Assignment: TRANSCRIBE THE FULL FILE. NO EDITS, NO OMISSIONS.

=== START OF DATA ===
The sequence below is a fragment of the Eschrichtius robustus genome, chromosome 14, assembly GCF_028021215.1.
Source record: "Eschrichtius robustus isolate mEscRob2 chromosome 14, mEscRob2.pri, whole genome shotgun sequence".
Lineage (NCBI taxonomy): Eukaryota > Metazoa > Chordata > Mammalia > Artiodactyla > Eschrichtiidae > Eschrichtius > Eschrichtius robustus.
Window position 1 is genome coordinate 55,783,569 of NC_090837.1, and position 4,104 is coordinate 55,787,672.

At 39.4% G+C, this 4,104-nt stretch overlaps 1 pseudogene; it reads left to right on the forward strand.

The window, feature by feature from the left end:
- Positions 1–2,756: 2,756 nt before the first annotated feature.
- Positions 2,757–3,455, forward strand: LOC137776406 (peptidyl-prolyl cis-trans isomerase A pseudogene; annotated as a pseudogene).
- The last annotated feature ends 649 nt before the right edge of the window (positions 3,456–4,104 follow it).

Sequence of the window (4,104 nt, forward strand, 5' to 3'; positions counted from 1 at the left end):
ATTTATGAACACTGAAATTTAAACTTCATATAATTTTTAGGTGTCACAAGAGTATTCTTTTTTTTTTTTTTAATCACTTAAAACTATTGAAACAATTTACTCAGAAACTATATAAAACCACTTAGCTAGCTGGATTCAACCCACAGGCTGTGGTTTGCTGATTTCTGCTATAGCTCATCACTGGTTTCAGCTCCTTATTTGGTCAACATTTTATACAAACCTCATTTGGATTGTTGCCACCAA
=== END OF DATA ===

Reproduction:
The sequence below is a fragment of the Eschrichtius robustus genome, chromosome 14, assembly GCF_028021215.1.
Source record: "Eschrichtius robustus isolate mEscRob2 chromosome 14, mEscRob2.pri, whole genome shotgun sequence".
Lineage (NCBI taxonomy): Eukaryota > Metazoa > Chordata > Mammalia > Artiodactyla > Eschrichtiidae > Eschrichtius > Eschrichtius robustus.
Window position 1 is genome coordinate 55,783,569 of NC_090837.1, and position 4,104 is coordinate 55,787,672.

At 39.4% G+C, this 4,104-nt stretch overlaps 1 pseudogene; it reads left to right on the forward strand.

The window, feature by feature from the left end:
- Positions 1–2,756: 2,756 nt before the first annotated feature.
- Positions 2,757–3,455, forward strand: LOC137776406 (peptidyl-prolyl cis-trans isomerase A pseudogene; annotated as a pseudogene).
- The last annotated feature ends 649 nt before the right edge of the window (positions 3,456–4,104 follow it).

Sequence of the window (4,104 nt, forward strand, 5' to 3'; positions counted from 1 at the left end):
ATTTATGAACACTGAAATTTAAACTTCATATAATTTTTAGGTGTCACAAGAGTATTCTTTTTTTTTTTTTTAATCACTTAAAACTATTGAAACAATTTACTCAGAAACTATATAAAACCACTTAGCTAGCTGGATTCAACCCACAGGCTGTGGTTTGCTGATTTCTGCTATAGCTCATCACTGGTTTCAGCTCCTTATTTGGTCAACATTTTATACAAACCTCATTTGGATTGTTGCCACCAA